A lie told 26 years ago might have enabled the Bike Path Killer to continue his murderous attacks and sexual assaults on women until last week, when Altemio Sanchez's uncle finally told the truth.
Wilfredo Sanchez Caraballo had been carrying the burden since 1981, when police said he lied about a car that authorities suspected was connected to what now appears to be one of the earliest attacks allegedly committed by Altemio Sanchez, who was arrested Monday.
"If I knew he did something like this, I would have reported it. If I knew he was doing all this raping, I would have reported it," Caraballo said of his nephew. "That's bad. I got three daughters myself and grandkids, and I don't want anything to happen to them."
Caraballo, who moved from Buffalo to North Carolina six years ago after his wife died, insists he does not believe he misled police in 1981, when they showed up at his West Side home to ask who had been driving his car.
Police wanted to know the driver's identity because a woman who had been raped on April 14, 1981, in Delaware Park had noticed a man she believe was her attacker three days later shopping at Boulevard Mall in Amherst.
The victim, a 21-year-old Buffalo State College student, had managed to follow the man to the mall parking lot, where she saw him get into a car. Before he drove away with a female companion, police said, she took down the license plate number.
Buffalo police traced ownership of the blue 1970s Oldsmobile Eighty Eight back to Caraballo. When questioned, he told detectives that the car had not been driven in a month because it was uninsured, according to police.
Before leaving his Prospect Avenue home, Caraballo said, he allowed detectives to take snapshots of him. The rape victim was shown an array of photos, including Caraballo's, and was unable to identify her attacker.
If the nephew's photo, rather than the uncle's, had been part of the array, the outcome could have been different, police said.
Fast-forward more than 25 years to early last week.
Members of the Bike Path Killer task force, scouring old files, had decided to take another look at the April 1981 rape. It was not difficult to contact Caraballo. Investigators reached a local family member who called Caraballo in Julian, N.C., to tell him that police wanted to question him.
"I told my brother to give me some phone numbers of the police because I have nothing to hide," Caraballo said.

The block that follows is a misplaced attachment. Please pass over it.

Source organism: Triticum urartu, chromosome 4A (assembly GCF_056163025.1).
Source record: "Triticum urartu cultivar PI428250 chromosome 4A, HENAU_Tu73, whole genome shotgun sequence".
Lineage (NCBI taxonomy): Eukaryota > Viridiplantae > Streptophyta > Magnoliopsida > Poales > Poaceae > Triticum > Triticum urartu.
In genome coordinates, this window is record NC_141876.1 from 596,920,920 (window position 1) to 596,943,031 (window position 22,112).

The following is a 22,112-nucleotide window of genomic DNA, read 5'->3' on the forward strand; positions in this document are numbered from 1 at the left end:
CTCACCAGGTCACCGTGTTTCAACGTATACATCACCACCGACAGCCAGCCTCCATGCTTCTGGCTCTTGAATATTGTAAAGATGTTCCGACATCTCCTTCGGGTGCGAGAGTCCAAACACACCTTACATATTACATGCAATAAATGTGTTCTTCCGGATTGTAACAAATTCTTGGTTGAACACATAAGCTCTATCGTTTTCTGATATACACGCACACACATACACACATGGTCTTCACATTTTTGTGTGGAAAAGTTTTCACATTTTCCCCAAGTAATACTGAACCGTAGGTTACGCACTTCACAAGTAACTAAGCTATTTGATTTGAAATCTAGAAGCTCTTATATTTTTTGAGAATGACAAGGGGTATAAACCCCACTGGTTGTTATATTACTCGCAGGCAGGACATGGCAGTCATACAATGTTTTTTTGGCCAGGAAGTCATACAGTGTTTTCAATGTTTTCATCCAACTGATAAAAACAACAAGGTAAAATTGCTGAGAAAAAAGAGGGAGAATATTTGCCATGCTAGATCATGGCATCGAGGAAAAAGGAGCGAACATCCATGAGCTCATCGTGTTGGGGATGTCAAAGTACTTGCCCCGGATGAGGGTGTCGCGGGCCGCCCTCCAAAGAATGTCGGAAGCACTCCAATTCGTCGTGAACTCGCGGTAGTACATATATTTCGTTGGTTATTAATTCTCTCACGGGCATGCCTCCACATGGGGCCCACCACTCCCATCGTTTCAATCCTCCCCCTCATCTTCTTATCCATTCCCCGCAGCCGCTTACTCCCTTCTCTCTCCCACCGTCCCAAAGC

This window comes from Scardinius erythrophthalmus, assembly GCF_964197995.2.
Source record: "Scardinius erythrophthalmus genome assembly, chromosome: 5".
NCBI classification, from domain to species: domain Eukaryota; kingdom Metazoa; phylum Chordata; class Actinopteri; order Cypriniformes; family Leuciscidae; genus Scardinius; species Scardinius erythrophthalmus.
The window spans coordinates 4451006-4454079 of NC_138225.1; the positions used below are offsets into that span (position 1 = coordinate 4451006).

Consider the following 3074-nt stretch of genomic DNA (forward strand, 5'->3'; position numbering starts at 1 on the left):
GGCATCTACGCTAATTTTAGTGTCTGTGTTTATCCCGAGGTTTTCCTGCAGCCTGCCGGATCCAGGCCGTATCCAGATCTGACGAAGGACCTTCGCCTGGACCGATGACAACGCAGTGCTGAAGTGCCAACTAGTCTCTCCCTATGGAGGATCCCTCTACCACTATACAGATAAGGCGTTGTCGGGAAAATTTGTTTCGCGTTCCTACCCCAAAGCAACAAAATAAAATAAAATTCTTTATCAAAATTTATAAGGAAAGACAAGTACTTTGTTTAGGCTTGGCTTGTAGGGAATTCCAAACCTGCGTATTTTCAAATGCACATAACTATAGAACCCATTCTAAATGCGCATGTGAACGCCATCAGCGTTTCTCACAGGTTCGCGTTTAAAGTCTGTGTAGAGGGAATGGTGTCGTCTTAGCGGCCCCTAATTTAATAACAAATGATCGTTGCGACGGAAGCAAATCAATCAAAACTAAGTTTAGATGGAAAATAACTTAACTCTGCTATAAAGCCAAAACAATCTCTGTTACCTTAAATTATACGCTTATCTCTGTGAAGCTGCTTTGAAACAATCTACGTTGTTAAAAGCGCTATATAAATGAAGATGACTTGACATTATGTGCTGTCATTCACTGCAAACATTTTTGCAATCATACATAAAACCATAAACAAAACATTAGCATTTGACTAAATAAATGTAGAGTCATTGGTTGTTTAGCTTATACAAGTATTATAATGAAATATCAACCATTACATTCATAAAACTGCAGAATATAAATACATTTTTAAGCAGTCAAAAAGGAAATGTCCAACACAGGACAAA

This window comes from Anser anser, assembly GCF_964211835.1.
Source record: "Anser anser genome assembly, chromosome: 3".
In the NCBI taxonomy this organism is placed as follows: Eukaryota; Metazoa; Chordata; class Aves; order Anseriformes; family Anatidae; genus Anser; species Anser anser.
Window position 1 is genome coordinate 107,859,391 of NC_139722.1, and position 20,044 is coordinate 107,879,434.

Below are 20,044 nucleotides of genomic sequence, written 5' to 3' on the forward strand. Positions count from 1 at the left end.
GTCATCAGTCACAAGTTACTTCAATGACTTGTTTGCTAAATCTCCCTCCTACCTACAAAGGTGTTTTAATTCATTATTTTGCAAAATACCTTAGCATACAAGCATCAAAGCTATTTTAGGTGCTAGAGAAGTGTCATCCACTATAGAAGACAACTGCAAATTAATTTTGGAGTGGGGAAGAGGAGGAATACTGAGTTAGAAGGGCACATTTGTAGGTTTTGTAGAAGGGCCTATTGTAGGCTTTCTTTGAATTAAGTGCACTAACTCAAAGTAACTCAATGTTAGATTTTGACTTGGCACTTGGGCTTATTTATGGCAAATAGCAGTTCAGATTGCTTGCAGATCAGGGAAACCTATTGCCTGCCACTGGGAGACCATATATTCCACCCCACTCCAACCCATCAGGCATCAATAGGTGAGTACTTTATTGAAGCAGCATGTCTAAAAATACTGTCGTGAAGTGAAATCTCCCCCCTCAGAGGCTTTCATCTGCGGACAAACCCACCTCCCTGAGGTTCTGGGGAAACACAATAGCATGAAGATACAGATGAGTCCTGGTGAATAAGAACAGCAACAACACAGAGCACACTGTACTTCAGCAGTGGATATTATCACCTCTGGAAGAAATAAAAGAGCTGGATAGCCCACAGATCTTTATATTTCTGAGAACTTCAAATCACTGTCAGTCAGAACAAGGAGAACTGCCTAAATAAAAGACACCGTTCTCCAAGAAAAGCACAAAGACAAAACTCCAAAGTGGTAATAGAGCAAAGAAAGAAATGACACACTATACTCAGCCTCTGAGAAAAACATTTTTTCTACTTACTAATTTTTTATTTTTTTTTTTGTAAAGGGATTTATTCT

But this time around, the now 52-year-old uncle's story about who used the car in 1981 was different.
"We were going through the old files of the Delaware Park rapist, and so we tracked down the owner of the car who now lives in North Carolina, and we asked him about the rape, and he says, 'I remember that, and I wasn't honest and truthful. My nephew was driving the car,' " a task force official said.
This same official suspects that the lie has been bothering Caraballo for years.
"I think it has been something that has been eating away at his conscience. He volunteered the information almost immediately when we told him we were calling on a series of rapes," the task force official said.
There might be something to that.
Caraballo, in a telephone interview with The Buffalo News on Monday, said that after police left his house in 1981, he went to his nephew and asked whether he had done anything wrong.
"I was mad at him because the detectives came to my house. I said to my nephew, 'Have you done anything wrong? Because they were here looking for me.' He said, 'No, Freddie, I didn't do anything wrong.'
"I didn't really believe him because of his eyes. . . . You know, when people lie, you can see it. I suspected something happened because the cops would never come to the house without a reason."
But Caraballo, whose late sister Lucy is Sanchez's mother, still did not reach out to police to tell them that his nephew had borrowed the car.
"[Detectives] took three photos of me in my house. I was sitting in the living room, and [detectives] never came back," the uncle said. "They said something had happened, a rape in Delaware Park. They also told me that if I wasn't the person they were looking for, they would never come back."
Caraballo says that it was an oversight if he failed to mention to the detectives that his nephew had come to him asking to borrow the car because his own car had broken down.
Or, Caraballo says, he might have been motivated at the time not to tell authorities about his nephew because "many innocent people end up in jail." Or, he says, he simply might have wanted to protect a family member until he knew more.
In any case, despite his suspicions about his nephew's lying to him, the uncle says that it was all a long time ago.
"I'm glad my sister is not alive for this. I don't think she'd want to hear this," Caraballo said of the arrest of the deceased woman's son. Altemio Sanchez's father also is deceased.
Caraballo says he finds it hard to believe that Sanchez, who is close in age to him, is at the center of this case.
He says he has far different memories of his nephew when they were young and growing up in Buffalo.
"We would play basketball together. To me, he was nice," Caraballo said. "He looks innocent. He's so nice."